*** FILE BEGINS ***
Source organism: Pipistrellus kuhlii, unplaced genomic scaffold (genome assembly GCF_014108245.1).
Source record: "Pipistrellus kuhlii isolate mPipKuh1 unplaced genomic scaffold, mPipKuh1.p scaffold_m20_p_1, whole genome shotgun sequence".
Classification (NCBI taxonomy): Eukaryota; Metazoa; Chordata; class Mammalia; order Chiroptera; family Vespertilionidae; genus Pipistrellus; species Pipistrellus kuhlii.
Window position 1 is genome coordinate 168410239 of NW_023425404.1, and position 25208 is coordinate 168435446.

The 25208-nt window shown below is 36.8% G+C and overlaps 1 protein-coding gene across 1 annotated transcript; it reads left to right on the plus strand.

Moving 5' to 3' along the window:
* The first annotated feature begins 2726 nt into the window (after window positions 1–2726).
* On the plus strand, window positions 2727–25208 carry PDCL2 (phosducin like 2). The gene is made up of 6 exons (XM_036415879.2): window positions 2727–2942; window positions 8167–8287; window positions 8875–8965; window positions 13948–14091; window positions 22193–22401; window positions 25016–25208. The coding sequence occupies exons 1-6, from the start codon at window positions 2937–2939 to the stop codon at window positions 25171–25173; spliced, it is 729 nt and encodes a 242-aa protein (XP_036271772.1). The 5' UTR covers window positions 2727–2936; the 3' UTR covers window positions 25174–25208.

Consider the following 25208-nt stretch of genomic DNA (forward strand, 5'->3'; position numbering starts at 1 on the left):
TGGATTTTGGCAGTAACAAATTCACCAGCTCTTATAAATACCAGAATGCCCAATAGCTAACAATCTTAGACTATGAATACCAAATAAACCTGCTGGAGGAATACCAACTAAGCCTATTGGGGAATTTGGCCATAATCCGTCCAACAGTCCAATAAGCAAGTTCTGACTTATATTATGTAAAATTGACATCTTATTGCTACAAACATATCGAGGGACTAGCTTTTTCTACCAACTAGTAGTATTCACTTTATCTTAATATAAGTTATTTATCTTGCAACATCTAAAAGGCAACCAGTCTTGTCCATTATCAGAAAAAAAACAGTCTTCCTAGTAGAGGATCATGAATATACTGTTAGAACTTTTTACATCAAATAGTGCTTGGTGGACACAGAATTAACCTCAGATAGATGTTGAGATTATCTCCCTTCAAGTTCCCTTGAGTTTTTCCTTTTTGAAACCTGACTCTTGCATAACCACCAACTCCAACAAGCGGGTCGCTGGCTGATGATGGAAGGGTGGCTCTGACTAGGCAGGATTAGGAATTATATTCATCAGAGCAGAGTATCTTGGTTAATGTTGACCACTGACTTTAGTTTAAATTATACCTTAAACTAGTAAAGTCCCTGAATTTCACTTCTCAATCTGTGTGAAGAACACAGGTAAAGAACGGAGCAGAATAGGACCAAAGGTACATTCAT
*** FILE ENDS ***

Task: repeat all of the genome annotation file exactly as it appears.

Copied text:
Source organism: Pipistrellus kuhlii, unplaced genomic scaffold (genome assembly GCF_014108245.1).
Source record: "Pipistrellus kuhlii isolate mPipKuh1 unplaced genomic scaffold, mPipKuh1.p scaffold_m20_p_1, whole genome shotgun sequence".
Classification (NCBI taxonomy): Eukaryota; Metazoa; Chordata; class Mammalia; order Chiroptera; family Vespertilionidae; genus Pipistrellus; species Pipistrellus kuhlii.
Window position 1 is genome coordinate 168410239 of NW_023425404.1, and position 25208 is coordinate 168435446.

The 25208-nt window shown below is 36.8% G+C and overlaps 1 protein-coding gene across 1 annotated transcript; it reads left to right on the plus strand.

Moving 5' to 3' along the window:
* The first annotated feature begins 2726 nt into the window (after window positions 1–2726).
* On the plus strand, window positions 2727–25208 carry PDCL2 (phosducin like 2). The gene is made up of 6 exons (XM_036415879.2): window positions 2727–2942; window positions 8167–8287; window positions 8875–8965; window positions 13948–14091; window positions 22193–22401; window positions 25016–25208. The coding sequence occupies exons 1-6, from the start codon at window positions 2937–2939 to the stop codon at window positions 25171–25173; spliced, it is 729 nt and encodes a 242-aa protein (XP_036271772.1). The 5' UTR covers window positions 2727–2936; the 3' UTR covers window positions 25174–25208.

Consider the following 25208-nt stretch of genomic DNA (forward strand, 5'->3'; position numbering starts at 1 on the left):
TGGATTTTGGCAGTAACAAATTCACCAGCTCTTATAAATACCAGAATGCCCAATAGCTAACAATCTTAGACTATGAATACCAAATAAACCTGCTGGAGGAATACCAACTAAGCCTATTGGGGAATTTGGCCATAATCCGTCCAACAGTCCAATAAGCAAGTTCTGACTTATATTATGTAAAATTGACATCTTATTGCTACAAACATATCGAGGGACTAGCTTTTTCTACCAACTAGTAGTATTCACTTTATCTTAATATAAGTTATTTATCTTGCAACATCTAAAAGGCAACCAGTCTTGTCCATTATCAGAAAAAAAACAGTCTTCCTAGTAGAGGATCATGAATATACTGTTAGAACTTTTTACATCAAATAGTGCTTGGTGGACACAGAATTAACCTCAGATAGATGTTGAGATTATCTCCCTTCAAGTTCCCTTGAGTTTTTCCTTTTTGAAACCTGACTCTTGCATAACCACCAACTCCAACAAGCGGGTCGCTGGCTGATGATGGAAGGGTGGCTCTGACTAGGCAGGATTAGGAATTATATTCATCAGAGCAGAGTATCTTGGTTAATGTTGACCACTGACTTTAGTTTAAATTATACCTTAAACTAGTAAAGTCCCTGAATTTCACTTCTCAATCTGTGTGAAGAACACAGGTAAAGAACGGAGCAGAATAGGACCAAAGGTACATTCAT